Genre: Action-Adventure (with some RPG elements. Also: Jump'n'Run)
Graphics: Good. This was 2D as good as it gets on the GBA, the sprites were clear, the areas diverse, enemies colorful. Awesome.
Story: The story seems kinda uncommon for a Castlevania game, mostly because of the setting. Usually one would assume to hunt Dracula somewhere in the Middle Ages or whenever, at least somewhere in the past. Not this time. Aria of Sorrow forwards the story to the year 2035 in Japan, where the exchange student Soma Cruz is visiting some kind of shrine during a solar eclipse. Because of some sort of magic or whatnot, Soma and his friend Mina are teleported into the eclipse (don't ask me what that means, but that is the description of the events happening the game gives you :F) right at the foot of Dracula's castle. Somehow you get to know that Soma is in some way the heir of some kind of dark force which renders him able to absorb the souls of slain enemies. So you go on and try to get rid of Dracula.
Key-Feature in this game is the soul-absorbing. It is possible to get a soul out of every opponent, it only takes some time. Some enemies, like bosses, are always spawning their soul, because you need the soul to advance in the game.
Need the soul? What the hell?
Easy, every soul allows you to do some new stuff. Most of the time it's only a different attack you learn, but sometimes it's stuff like the double-jump or underwater-breathing or whatever. There are 3 different sorts of souls, one is the "active" sort, which can be used like normal weapons. These will always cost you some mana, or energy, I can't remember how it was called in this game. Then there are souls with a continuous effect, like transforming you into a monster, and stuff like that. These will suck your mana dry as long as they are activated. And then there are passive souls, which grant you stuff like "+10 Strenght". Always active, no costs.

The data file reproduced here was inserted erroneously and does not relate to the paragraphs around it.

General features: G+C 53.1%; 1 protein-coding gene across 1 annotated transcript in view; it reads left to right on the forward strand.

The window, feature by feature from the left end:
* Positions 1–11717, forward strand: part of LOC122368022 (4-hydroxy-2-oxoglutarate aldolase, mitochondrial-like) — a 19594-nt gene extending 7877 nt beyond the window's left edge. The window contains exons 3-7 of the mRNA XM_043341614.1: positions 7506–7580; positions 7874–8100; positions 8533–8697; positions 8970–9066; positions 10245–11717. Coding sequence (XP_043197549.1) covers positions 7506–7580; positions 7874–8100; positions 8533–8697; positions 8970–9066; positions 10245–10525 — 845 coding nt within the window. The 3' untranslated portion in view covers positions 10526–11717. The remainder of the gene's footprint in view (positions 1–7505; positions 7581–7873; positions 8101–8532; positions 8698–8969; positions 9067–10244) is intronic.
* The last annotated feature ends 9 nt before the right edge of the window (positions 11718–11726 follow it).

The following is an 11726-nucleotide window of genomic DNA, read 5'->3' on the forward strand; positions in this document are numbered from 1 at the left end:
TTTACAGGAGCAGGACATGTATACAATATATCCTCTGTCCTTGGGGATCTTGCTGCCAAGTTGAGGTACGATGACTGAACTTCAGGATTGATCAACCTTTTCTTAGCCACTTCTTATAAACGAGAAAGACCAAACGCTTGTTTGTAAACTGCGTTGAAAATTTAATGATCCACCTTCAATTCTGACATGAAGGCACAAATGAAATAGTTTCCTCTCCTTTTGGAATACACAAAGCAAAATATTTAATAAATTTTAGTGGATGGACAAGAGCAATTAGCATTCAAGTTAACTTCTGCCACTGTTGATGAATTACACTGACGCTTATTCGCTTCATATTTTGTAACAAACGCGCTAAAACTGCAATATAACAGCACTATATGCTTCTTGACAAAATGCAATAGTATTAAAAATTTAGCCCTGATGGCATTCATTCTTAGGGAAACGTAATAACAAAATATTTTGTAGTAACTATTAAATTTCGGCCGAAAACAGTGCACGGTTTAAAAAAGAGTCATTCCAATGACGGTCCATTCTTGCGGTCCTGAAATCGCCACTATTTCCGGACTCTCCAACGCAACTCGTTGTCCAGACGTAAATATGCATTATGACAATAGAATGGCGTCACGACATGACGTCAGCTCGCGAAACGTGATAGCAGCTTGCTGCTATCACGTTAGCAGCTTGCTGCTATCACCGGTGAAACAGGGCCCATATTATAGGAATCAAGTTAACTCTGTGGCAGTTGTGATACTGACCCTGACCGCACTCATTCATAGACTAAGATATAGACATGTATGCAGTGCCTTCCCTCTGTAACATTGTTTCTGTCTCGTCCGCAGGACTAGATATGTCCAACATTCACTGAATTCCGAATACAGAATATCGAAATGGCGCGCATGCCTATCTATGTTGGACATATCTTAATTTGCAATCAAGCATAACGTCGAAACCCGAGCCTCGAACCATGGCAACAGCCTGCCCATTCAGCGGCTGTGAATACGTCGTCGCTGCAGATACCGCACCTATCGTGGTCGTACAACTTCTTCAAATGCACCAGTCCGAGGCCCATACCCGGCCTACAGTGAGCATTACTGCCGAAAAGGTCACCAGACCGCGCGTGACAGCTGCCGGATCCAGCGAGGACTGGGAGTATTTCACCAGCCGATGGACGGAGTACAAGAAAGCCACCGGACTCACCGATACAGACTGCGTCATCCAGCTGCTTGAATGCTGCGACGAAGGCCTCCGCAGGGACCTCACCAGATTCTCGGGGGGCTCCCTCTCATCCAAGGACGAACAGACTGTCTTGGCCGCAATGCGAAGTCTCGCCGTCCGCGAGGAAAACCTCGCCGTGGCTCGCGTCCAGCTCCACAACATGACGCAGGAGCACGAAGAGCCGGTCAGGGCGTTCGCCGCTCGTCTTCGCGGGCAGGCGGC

At any point in the game you can always just have one of each type equipped, so this is where things get tactical.
This soul-absorbing is really more of a time-absorbing feature, since you get this Pokémon-like-feeling of GOTTA CATCH EM ALL, just because you think "mh, this monster looks cool, I wonder what kind of soul it has" and soon you'll find yourself grinding for hours on one spot, on one monster, just because you think it MIGHT offer you a cool ability. Sounds lame but in reality it is addicting and fun.
Awesome Fact: After you finish the game there is a possibility to start it anew, this time with increased difficulty. OR you can start anew playing as JULIUS BELMONT with different abilities. Pretty neat-o.